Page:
HBO’s House of Dragons tantalizes our imaginations about a world filled with flying reptiles. Yet throughout history, not all dragons had wings and breathed fire. The dragons of China slithered through the skies millenia ago and were just as deadly.
Chinese dragons controlled the weather and symbolized royalty and divine good fortune. They guarded heaven and inhabited nearly every biome in Asia.
A Conglomeration of Beasts
Wang Fu, a philosopher and poet in the early Han Dynasty (206 BCE – CE 220) wrote extensively on the anatomy of dragons. According to him, all Chinese dragons (and Asian dragons in general) share nine characteristics:
- Head like a camel
- Demon eyes
- Ears of a cow
- Horns of a deer
- Belly of a clam
- Neck of a snake
- Paws of a tiger
- Claws of an eagle
- Scales of a carp
Notice that, unlike their western counterparts, only one animal is of the reptile variety. This creature is more at home with a Greek Chimera than a European dragon.
Yin and Yang
Wang Fu also stated that dragons have exactly 117 scales. That’s right. Not a scale more or less. You see, dragons were seen as concise in their construction. Even the scales themselves were divided up, much like a baking recipe, with 81 scales representing yang essence and 36 representing yin essence.
Although they are portrayed as male (having beards and horns), Chinese dragons are essentiallly gender neutral or non-binary (having some parts yang and others yin). Instead, the Chinese phoenix is split into male (凤) and female (凰) versions.
The yin scales give the dragon its aggressive and destructive side, but thanks to its smaller ratio, it’s balanced by the peace and serenity of yang. Just as a flood or tidal wave can wreak havoc (yin is associated with water), so too, dragons can summon storms or cause droughts by withholding water.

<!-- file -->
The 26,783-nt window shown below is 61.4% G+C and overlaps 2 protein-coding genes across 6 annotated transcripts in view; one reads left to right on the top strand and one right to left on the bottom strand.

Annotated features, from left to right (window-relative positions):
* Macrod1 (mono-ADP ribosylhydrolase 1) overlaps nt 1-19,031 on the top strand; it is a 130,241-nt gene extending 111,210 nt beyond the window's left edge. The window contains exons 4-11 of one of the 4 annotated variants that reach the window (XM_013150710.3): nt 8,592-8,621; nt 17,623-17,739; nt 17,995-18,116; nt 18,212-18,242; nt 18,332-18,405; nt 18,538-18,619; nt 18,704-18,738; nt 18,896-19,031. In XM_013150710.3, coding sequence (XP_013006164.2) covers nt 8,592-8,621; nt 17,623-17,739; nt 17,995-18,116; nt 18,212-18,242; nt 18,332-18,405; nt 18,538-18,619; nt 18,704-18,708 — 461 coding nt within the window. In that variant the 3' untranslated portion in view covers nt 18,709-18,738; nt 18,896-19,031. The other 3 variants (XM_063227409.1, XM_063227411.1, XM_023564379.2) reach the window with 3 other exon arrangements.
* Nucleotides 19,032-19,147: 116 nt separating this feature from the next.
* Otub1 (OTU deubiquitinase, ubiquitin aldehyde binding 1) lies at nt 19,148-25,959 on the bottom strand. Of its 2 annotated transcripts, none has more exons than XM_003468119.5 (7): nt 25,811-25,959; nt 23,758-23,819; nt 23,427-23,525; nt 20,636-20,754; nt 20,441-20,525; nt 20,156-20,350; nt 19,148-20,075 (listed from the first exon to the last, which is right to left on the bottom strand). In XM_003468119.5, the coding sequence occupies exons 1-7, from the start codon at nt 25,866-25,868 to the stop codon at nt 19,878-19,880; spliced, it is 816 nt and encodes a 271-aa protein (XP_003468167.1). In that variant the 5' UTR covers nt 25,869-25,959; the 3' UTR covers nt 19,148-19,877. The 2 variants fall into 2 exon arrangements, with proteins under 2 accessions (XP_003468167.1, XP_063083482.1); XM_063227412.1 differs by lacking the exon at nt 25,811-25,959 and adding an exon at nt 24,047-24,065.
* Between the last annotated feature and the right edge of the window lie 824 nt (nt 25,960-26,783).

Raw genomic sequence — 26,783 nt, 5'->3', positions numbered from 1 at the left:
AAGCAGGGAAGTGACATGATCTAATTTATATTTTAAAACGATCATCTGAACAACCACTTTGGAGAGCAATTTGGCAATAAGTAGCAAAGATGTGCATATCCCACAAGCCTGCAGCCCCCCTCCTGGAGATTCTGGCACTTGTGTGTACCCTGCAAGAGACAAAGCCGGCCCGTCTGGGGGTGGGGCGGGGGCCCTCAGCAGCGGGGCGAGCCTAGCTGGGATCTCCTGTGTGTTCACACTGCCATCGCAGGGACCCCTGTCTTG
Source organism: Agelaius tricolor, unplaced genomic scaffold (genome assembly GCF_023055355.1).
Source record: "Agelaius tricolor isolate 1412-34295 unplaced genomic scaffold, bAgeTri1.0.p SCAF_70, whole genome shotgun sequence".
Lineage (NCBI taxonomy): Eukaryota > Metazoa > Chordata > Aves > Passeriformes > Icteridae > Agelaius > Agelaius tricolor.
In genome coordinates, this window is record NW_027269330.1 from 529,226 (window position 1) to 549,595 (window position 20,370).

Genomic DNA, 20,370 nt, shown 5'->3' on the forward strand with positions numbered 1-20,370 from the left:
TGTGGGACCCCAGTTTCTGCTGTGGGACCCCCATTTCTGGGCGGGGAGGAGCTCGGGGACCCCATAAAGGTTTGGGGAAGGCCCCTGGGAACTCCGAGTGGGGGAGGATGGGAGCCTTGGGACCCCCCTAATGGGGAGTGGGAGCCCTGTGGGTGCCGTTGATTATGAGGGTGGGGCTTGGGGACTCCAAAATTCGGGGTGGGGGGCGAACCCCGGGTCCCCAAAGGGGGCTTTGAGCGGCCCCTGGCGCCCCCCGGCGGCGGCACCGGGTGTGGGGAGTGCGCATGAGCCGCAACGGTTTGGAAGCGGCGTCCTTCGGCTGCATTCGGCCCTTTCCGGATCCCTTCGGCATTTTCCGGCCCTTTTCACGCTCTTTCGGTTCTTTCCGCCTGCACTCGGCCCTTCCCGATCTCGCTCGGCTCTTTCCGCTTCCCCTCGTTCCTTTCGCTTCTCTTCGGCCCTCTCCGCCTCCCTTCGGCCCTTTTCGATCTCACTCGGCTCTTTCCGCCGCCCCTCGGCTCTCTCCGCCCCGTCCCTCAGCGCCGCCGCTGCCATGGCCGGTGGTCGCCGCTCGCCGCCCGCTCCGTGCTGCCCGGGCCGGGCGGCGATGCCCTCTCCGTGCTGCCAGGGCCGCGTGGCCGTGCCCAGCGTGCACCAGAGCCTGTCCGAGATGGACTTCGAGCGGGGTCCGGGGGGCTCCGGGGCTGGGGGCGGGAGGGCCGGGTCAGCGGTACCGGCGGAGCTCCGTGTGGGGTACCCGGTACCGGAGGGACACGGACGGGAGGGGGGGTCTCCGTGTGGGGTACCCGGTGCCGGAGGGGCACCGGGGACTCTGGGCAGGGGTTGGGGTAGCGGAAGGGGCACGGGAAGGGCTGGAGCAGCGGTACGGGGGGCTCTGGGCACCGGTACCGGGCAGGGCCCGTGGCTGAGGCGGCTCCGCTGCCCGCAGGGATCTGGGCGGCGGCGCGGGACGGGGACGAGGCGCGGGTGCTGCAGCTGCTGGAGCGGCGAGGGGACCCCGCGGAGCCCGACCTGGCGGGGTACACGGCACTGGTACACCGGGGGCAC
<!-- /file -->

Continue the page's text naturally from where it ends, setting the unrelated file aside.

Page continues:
Number of Toes
The Chinese believe that all Asian dragons originated in China and that as they flew farther away, they lost some of their power.
Imperial dragons are the only ones to have five toes. The more common dragons have to make do with only four. Korean dragons only have four toes (being removed from the center of China) and Japanese dragons have only three (even farther from China).
Unfortunately, these days no one remembers these strict rules about the number of toes and people draw all dragons with five toes.
In many stories, dragons can stretch their bodies or even make themselves disappear. They can also take on the form of a fish, snake or human being.
Dragons could also shrink to very small sizes. In the illustration, a Buddhist monk convinces a dragon to fit into a rice bowl.
Dragons Aren’t Born
Dragons are not born. Instead they transform into a dragon from another creature (like a snake or carp). This might account for the various animals which make up their appearance.
The process of transformation can take thousands of years. Just to grow those 117 scales can take a millennium. Often, young Chinese dragons appear more like fish until they reach maturity.
There really is no need for young dragons because they are not seen as monsters roaming the countryside, as in Europe. Instead, they are forces of nature, akin to the Greek fates or the Norse Valerie’s. We don’t see the fates having little fates running around. There’s no need.